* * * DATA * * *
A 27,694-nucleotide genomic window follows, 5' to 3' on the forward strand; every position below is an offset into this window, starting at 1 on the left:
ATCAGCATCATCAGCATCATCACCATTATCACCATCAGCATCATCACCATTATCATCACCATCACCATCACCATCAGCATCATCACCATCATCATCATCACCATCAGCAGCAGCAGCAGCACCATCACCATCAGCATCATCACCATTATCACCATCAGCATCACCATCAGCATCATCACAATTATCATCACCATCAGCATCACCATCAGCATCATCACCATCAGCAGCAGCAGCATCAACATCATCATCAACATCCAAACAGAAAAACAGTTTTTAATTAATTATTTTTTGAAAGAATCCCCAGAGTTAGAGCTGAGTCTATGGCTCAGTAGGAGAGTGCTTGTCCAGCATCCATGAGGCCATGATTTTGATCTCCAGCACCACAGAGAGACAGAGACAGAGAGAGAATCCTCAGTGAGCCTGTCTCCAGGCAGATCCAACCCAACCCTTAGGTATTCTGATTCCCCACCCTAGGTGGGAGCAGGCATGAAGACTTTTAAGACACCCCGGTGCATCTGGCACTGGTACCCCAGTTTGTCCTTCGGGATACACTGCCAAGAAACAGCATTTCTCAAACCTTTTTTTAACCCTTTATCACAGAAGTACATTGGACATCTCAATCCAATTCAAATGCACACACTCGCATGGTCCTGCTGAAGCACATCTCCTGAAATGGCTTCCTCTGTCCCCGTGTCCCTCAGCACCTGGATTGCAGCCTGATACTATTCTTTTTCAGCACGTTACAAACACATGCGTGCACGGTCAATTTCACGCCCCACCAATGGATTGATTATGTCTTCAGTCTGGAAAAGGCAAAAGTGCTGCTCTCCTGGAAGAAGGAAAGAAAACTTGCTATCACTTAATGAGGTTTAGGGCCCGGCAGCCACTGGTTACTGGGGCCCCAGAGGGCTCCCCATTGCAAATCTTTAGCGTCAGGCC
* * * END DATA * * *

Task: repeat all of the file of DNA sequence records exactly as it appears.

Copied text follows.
A 27,694-nucleotide genomic window follows, 5' to 3' on the forward strand; every position below is an offset into this window, starting at 1 on the left:
ATCAGCATCATCAGCATCATCACCATTATCACCATCAGCATCATCACCATTATCATCACCATCACCATCACCATCAGCATCATCACCATCATCATCATCACCATCAGCAGCAGCAGCAGCACCATCACCATCAGCATCATCACCATTATCACCATCAGCATCACCATCAGCATCATCACAATTATCATCACCATCAGCATCACCATCAGCATCATCACCATCAGCAGCAGCAGCATCAACATCATCATCAACATCCAAACAGAAAAACAGTTTTTAATTAATTATTTTTTGAAAGAATCCCCAGAGTTAGAGCTGAGTCTATGGCTCAGTAGGAGAGTGCTTGTCCAGCATCCATGAGGCCATGATTTTGATCTCCAGCACCACAGAGAGACAGAGACAGAGAGAGAATCCTCAGTGAGCCTGTCTCCAGGCAGATCCAACCCAACCCTTAGGTATTCTGATTCCCCACCCTAGGTGGGAGCAGGCATGAAGACTTTTAAGACACCCCGGTGCATCTGGCACTGGTACCCCAGTTTGTCCTTCGGGATACACTGCCAAGAAACAGCATTTCTCAAACCTTTTTTTAACCCTTTATCACAGAAGTACATTGGACATCTCAATCCAATTCAAATGCACACACTCGCATGGTCCTGCTGAAGCACATCTCCTGAAATGGCTTCCTCTGTCCCCGTGTCCCTCAGCACCTGGATTGCAGCCTGATACTATTCTTTTTCAGCACGTTACAAACACATGCGTGCACGGTCAATTTCACGCCCCACCAATGGATTGATTATGTCTTCAGTCTGGAAAAGGCAAAAGTGCTGCTCTCCTGGAAGAAGGAAAGAAAACTTGCTATCACTTAATGAGGTTTAGGGCCCGGCAGCCACTGGTTACTGGGGCCCCAGAGGGCTCCCCATTGCAAATCTTTAGCGTCAGGCC